Audio-over-IP for an Entertainment Venue, Part 1

DataNab installed a whole new Barix audio entertainment network for Nickelodeon Universe 4/14/2010 7:30 AM Eastern

Audio-over-IP for an Entertainment Venue, Part 1

Apr 14, 2010 11:30 AM, By Bennett Liles

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DataNab installs Barix system at Nickelodeon Universe

To provide Nickelodeon Universe with both pushbutton audio control and automated control, DataNab designed a networked audio playback system based on Barix IP technology.

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Audio-over-IP for an Entertainment Venue, Part 2
DataNab's Adam VanOort talks about the Barix audio network system installed at Nickelodeon Universe...

DataNab, a firm specializing in audio and video IP network solutions, installed a whole new Barix audio entertainment network for the 7-acre amusement park Nickelodeon Universe in Bloomington, Minn., and Adam VanOort is going to fill us in on all the behind-the-scenes tech details of the installation coming up on the Networked AV podcast.

SVC: Adam, thanks a lot for being with me on the Networked AV podcast. We’re going to talk about Nickelodeon Universe, a big theme park up there in Minnesota. It looks like a fairly massive job here. You’re with DataNab. Tell me a little bit about DataNab and how long that company has been around and what you do.
VanOort: We have been around since about 2003. I was one of the original partners that started the company along with two other guys. We pretty much provide automation and control technologies, products, and solutions that fit into the automation and control spectrum for process controls, monitoring, and really any general type of automation category. And then we also provide IP audio systems and solutions that we resale through Barix. They provide a number of IP audio products that we take and we can resale them just as standalone products, or we create solutions and customize the systems based on those products if necessary. [timestamp: 1:45]

Okay, and it looks like you got called on for a pretty big job with this Nickelodeon Universe. Exactly what is Nickelodeon Universe? I mean, other than being a theme park? Is it sort of inside the Mall of America? I believe it was.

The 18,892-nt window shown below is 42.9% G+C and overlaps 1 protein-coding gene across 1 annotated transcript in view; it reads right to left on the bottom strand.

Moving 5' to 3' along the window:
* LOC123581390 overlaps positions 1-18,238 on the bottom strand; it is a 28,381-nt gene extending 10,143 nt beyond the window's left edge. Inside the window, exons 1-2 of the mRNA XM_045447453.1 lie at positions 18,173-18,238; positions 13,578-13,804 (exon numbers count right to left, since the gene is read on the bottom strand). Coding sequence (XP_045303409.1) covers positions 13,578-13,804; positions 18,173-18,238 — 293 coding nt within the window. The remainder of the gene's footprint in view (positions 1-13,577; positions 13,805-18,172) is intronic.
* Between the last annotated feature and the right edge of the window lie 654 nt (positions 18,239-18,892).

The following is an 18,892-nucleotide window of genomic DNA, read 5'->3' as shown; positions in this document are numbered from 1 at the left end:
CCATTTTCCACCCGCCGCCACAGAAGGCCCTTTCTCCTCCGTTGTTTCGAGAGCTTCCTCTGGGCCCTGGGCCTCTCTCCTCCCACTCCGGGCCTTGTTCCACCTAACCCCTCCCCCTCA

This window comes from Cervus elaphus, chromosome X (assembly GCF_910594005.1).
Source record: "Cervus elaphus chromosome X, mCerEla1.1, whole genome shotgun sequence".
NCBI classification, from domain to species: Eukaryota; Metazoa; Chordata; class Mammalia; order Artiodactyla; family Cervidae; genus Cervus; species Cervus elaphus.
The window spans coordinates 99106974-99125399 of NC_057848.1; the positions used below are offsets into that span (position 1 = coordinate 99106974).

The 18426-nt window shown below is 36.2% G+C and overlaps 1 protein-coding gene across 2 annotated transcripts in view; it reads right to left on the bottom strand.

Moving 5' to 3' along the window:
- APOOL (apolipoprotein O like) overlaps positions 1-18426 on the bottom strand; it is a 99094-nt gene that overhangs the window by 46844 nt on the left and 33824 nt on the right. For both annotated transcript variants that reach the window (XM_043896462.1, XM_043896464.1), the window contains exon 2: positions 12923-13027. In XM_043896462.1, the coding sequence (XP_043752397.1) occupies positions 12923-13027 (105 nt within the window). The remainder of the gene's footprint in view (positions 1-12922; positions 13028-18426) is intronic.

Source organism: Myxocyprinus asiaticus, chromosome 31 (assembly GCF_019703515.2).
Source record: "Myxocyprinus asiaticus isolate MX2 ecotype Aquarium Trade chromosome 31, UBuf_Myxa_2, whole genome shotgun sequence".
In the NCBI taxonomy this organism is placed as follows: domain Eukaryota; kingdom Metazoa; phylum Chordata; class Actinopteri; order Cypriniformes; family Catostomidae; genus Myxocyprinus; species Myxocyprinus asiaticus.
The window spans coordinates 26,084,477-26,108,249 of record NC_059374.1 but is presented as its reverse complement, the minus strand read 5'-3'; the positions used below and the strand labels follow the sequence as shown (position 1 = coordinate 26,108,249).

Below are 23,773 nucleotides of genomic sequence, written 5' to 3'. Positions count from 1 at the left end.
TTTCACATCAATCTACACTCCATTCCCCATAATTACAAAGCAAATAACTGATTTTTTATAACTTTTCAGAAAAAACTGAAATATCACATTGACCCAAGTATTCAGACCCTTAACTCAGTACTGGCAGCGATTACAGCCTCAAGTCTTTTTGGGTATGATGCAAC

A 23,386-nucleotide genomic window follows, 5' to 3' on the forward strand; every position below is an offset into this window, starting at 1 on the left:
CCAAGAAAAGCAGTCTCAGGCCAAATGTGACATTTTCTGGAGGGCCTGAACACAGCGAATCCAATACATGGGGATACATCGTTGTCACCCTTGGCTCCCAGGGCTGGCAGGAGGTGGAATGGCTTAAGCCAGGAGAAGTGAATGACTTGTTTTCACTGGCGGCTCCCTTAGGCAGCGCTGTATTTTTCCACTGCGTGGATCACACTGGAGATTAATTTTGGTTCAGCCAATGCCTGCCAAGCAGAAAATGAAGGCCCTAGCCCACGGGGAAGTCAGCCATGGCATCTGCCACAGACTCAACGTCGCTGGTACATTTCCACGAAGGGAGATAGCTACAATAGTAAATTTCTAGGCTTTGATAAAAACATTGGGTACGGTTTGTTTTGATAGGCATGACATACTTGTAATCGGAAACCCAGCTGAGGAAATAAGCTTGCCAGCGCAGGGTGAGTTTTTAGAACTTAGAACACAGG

Yeah, the Mall of America. At least at one point, I know [it] was the largest mall in America. I think when it was built it was. I don’t know if anything has been built since then [that is] bigger. In fact, it was the largest indoor mall in the world for some time. I am sure someone has passed that up by now, but Nickelodeon Universe is actually an entire theme park located within the mall, completely inside of it. It’s got roller coasters, flume slides with the water, and a whole bunch of different rides and attractions within that park. So it’s just like any other park that you would go to outside except it’s inside the mall, which is nice in Minnesota especially since it’s pretty cold here for a large part of the year. They needed us to provide them with some ways to get their audio streams or deal with their audio needs, and they wanted it to be as flexible as possible, which led to their requirement of it being network-based; that’s where we kind of came in. [timestamp: 2:58]

Was this a new setup or was it sort of replacing something that they already had?
Nickelodeon was the new sponsor, so it became Nickelodeon Universe and that’s part of this process. They completely tore out the old theme park. I am sure some parts of it were reused, but anything to deal with what we were doing was pretty much designed from the ground up and brand new. They called us because they found Barix—I am assuming online, and we are right in town here too; we are in the Minneapolis/Twin Cities area, but I am sure they found Barix online—and saw that we were the reseller in this area, and they talked to Barix, and Barix recommended that they come to us. Because Barix is the leader in the IP audio field, so that’s how they found them, and then they referred to us through the reseller program that Barix has. [timestamp: 3:46]

Okay, and when they explained to you, [and] when you saw what you had to do, what seemed to be the most challenging aspect of the [install]?
As far as the specifications went, there were some cool requirements in there that dealt with having audio products, the IP audio products, interact with the automation products, in that they needed a large number of pushbuttons to be able to be monitored and then trigger audio feeds to be played from an audio device that has MP3 false start on the USB stick. So typically, you are doing one thing and then the other. You are not mixing and matching these applications, and that was something new. So what we ended up doing is we created a program within the devices that allowed them to communicate with each other. So we have an automation device with a bunch of inputs on it that they can attach buttons to and then we had the IP audio device that could get the status of those buttons from the automation device and then use the change of states and those triggers to trigger an MP3 file to be played off of an attached USB stick. So that was, as far the requirements specification, that was probably the most interesting part of that.